Bird conservators have long campaigned against feral cats and rampant windmill development, due to their links to bird deaths. Add large, reflective structural windows to that list, of course. Many people have seen the sad, ghostly imprint of a bird that met its end with a pane of glass.
In fact, buildings, along with bridges and other manmade structures, are responsible for an estimated 1 billion birds deaths each year, and glass is the specific cause in most cases. In an effort to stem that toll on wildlife -- many of the birds that die each year are in the midst of important migration routes -- the U.S. Green Building Council is rolling out "bird collision deterrance" as a building strategy that is eligible for points under the Leadership in Environment and Energy Design (LEED) green building rating system.
Birds tend to perceive reflections in large glass panes as continuous space. Or they see trees or other natural objects reflected in the glass and they fly toward those objects with gusto. Making structural glass safer for birds entails working patterns or other "visual noise," into the exterior, such that birds are encouraged to steer clear of the structure. Making modifications to glass reflectivity, color (including ultraviolet reflectivity) texture, or its opacity are other strategies.
The LEED credits are being tested as part of the LEED Pilot Credit Library, which is a process through which the LEED credit system evolves to ensure that its rating system is fair and effective. Through the pilot program, new building technologies and concepts are put to real-world tests and then evaluated. If the pilot testing shows the tools or technologies to be effective in lessening a building's environmental impact, they could be codified into the LEED system of building credit or prerequisite. If not, the credit may be reduced or removed from the LEED library altogether.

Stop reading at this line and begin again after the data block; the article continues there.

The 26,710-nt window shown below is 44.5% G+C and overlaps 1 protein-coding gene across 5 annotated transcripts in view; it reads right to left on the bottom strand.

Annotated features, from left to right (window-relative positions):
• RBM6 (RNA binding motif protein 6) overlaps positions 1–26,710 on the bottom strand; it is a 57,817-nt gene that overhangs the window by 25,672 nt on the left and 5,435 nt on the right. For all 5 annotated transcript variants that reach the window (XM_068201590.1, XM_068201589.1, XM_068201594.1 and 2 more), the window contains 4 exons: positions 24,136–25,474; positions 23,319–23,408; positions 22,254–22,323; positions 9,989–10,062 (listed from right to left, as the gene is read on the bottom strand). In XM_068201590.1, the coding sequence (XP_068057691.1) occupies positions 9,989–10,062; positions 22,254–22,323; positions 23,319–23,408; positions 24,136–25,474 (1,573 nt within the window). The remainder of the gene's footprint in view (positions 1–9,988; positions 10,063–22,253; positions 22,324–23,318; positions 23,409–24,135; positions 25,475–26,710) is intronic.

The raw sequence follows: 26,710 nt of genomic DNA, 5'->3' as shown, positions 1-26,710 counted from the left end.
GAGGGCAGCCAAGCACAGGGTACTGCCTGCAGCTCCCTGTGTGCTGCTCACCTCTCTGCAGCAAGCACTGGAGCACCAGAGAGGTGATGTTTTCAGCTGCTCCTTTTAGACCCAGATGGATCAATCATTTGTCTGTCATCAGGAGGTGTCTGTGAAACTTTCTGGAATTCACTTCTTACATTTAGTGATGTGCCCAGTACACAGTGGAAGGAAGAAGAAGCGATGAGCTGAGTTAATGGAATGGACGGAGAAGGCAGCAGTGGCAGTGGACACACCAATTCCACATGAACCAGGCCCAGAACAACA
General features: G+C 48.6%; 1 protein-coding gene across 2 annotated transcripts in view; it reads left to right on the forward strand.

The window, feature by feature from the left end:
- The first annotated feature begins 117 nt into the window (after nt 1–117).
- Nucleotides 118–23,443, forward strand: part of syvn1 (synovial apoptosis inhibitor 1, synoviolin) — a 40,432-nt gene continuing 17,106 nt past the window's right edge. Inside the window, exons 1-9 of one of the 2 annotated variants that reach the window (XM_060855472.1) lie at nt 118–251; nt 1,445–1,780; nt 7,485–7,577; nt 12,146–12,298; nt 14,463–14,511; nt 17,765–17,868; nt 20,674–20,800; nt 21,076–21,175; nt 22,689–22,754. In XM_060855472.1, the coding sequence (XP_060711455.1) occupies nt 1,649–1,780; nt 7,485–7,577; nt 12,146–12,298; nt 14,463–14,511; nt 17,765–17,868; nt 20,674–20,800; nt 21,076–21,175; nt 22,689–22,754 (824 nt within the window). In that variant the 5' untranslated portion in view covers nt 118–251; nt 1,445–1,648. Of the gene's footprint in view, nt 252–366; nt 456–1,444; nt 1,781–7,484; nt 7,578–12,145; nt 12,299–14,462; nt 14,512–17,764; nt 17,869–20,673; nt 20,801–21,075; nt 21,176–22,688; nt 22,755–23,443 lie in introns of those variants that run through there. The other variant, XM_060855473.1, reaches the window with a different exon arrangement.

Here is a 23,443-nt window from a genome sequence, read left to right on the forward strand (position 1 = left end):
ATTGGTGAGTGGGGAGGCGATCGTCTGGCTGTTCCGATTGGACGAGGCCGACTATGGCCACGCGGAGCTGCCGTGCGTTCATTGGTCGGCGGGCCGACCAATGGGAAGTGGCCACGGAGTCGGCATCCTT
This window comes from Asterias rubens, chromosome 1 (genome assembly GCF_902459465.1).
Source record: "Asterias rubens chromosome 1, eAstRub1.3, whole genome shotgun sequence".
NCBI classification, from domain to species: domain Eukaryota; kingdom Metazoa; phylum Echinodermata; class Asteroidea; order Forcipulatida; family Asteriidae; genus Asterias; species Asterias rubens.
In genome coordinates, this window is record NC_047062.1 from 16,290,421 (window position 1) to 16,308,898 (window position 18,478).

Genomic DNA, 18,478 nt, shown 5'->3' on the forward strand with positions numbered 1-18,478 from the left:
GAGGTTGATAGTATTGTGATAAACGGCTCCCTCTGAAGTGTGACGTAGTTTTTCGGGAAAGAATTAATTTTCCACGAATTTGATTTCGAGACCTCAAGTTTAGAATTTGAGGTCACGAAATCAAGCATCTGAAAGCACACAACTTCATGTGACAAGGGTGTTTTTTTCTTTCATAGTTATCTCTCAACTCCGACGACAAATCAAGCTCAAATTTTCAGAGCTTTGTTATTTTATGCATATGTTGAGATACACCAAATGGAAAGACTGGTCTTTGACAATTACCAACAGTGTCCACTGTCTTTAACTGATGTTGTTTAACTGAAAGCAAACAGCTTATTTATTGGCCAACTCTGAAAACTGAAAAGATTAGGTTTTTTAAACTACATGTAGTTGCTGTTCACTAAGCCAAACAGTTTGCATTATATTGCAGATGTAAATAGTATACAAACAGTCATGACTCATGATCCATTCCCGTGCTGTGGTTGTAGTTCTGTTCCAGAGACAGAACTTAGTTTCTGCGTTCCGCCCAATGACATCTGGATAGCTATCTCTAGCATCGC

Some architects and designers have already started integrating bird safety into buildings, and bird safety is addressed in the environmental impact statement for the reconstruction of the World Trade Center in Manhattan. Some cities, including Toronto, Chicago, and most recently San Francisco have added bird safety measures into their green building requirements. And Minnesota is working bird safety into its statewide Sustainable Building Guidelines.
Designers are also experimenting with technologies that would produce glass that is visible to birds but not humans, says Christine Sheppard, the director of the American Bird Conservancy's Bird Collisions Program.
But it's not just skyscrapers that threaten avian populations. The large windows that attract buyers to new homes also attract birds, as noted in this Star Tribute article. A couple who purchased a home in Victoria, a bucolic suburb of Minneapolis, found that putting screens over their largest windows cut down on the bird fatalities they were witnessing regularly at their heavily-glazed home.
This post was originally published on Smartplanet.com